After decades of lobbying by The Advertiser, alleged sexual criminals will now lose a raft of privacy protections, under new SA laws.

Under existing laws, those accused of preying on children and the vulnerable will lose their default anonymity. The new laws abolish the automatic suppression of alleged sex offenders’ identities, unless the release of their names would also identify their victims.

Advertiser Chief Court Reporter Sean Fewster is one of the people behind the push to change the laws, he joined Erin and Soda this morning to talk through the change and what it’s taken to get there.

Hear Sean explain the law change:

“It’s been a very long road, but we’ve never given up on this change, we knew it had to be made, and even though it took 18 years, which is, you know, the length of my entire career in courts so far, it was worth every second of the fight,” Fewster told Erin and Soda.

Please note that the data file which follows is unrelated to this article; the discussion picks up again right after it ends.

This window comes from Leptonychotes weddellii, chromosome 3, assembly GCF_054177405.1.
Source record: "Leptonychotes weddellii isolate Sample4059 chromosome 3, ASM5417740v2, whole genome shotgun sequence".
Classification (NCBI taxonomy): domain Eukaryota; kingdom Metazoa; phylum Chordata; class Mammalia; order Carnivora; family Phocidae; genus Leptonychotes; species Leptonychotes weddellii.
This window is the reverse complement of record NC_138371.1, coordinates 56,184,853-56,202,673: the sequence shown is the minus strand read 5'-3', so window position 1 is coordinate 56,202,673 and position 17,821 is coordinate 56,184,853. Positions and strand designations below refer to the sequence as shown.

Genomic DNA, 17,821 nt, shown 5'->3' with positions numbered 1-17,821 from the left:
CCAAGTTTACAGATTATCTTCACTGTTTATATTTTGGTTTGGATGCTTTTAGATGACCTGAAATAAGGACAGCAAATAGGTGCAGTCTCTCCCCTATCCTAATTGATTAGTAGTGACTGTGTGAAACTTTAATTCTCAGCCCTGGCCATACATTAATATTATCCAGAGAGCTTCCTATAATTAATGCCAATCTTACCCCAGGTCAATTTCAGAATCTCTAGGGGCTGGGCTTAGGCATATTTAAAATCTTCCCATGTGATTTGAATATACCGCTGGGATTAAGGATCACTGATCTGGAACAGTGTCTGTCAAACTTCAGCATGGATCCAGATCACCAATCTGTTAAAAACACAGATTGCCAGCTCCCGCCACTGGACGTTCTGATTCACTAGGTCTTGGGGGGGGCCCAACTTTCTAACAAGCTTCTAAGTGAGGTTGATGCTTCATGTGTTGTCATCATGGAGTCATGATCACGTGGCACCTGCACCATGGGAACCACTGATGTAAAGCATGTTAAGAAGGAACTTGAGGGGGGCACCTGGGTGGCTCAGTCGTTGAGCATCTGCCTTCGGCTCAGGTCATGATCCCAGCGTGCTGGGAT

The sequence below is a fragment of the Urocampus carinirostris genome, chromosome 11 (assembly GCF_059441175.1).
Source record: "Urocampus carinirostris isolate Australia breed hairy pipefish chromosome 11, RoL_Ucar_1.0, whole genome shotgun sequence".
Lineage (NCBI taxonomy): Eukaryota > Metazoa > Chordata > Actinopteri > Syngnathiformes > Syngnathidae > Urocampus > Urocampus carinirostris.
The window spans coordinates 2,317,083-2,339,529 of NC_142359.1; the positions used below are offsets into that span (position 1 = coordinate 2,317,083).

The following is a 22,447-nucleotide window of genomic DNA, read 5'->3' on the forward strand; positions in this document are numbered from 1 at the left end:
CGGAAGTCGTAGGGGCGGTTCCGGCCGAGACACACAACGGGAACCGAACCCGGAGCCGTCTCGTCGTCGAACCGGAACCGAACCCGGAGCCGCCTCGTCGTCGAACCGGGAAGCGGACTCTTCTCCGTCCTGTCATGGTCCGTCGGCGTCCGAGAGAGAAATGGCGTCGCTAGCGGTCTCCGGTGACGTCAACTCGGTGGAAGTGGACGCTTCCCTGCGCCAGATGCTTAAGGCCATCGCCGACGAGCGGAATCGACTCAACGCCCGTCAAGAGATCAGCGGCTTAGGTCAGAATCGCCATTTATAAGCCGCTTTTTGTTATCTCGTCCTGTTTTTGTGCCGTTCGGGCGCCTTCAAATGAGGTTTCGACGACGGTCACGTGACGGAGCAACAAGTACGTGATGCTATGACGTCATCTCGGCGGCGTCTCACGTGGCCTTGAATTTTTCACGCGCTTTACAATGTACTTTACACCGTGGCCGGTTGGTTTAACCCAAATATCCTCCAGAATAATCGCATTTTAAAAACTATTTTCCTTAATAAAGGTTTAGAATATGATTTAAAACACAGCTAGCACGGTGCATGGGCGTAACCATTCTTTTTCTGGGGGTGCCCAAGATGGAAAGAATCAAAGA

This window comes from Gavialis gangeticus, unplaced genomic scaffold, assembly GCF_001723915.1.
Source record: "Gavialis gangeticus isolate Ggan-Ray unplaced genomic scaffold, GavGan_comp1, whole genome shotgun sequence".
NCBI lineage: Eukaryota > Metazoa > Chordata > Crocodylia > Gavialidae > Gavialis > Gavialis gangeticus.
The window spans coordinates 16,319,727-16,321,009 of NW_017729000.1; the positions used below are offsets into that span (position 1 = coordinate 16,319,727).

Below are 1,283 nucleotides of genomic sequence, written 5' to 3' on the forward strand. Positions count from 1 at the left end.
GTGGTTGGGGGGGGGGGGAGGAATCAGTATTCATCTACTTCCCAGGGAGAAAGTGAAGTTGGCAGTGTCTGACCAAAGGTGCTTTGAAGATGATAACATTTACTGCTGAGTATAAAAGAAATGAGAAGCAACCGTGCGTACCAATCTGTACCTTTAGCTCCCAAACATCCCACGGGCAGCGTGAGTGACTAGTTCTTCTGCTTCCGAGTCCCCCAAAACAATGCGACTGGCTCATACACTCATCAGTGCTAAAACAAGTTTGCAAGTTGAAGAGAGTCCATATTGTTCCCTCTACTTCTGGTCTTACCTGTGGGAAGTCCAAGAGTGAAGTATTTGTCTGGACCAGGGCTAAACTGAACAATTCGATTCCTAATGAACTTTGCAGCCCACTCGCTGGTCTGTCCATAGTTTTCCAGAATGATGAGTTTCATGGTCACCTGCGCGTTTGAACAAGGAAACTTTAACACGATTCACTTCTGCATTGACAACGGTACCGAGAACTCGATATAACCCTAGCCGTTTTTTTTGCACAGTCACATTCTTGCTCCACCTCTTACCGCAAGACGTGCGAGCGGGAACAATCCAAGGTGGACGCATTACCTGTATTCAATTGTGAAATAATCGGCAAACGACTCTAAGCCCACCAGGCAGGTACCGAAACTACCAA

“Up until now, the moment someone’s been arrested and charged with a sexual-based offence we haven’t been able to report on their name, their image, anything to do with them, even report the fact that they’ve appeared in court. All of that’s been wiped away now.”

“It’s been a two-tiered system for far too long, for as long as I’ve been in journalism, probably for longer than most listeners have actually even been alive…it’s great to see that the politicians finally got behind The Advertiser campaign and realised that this needed to change”

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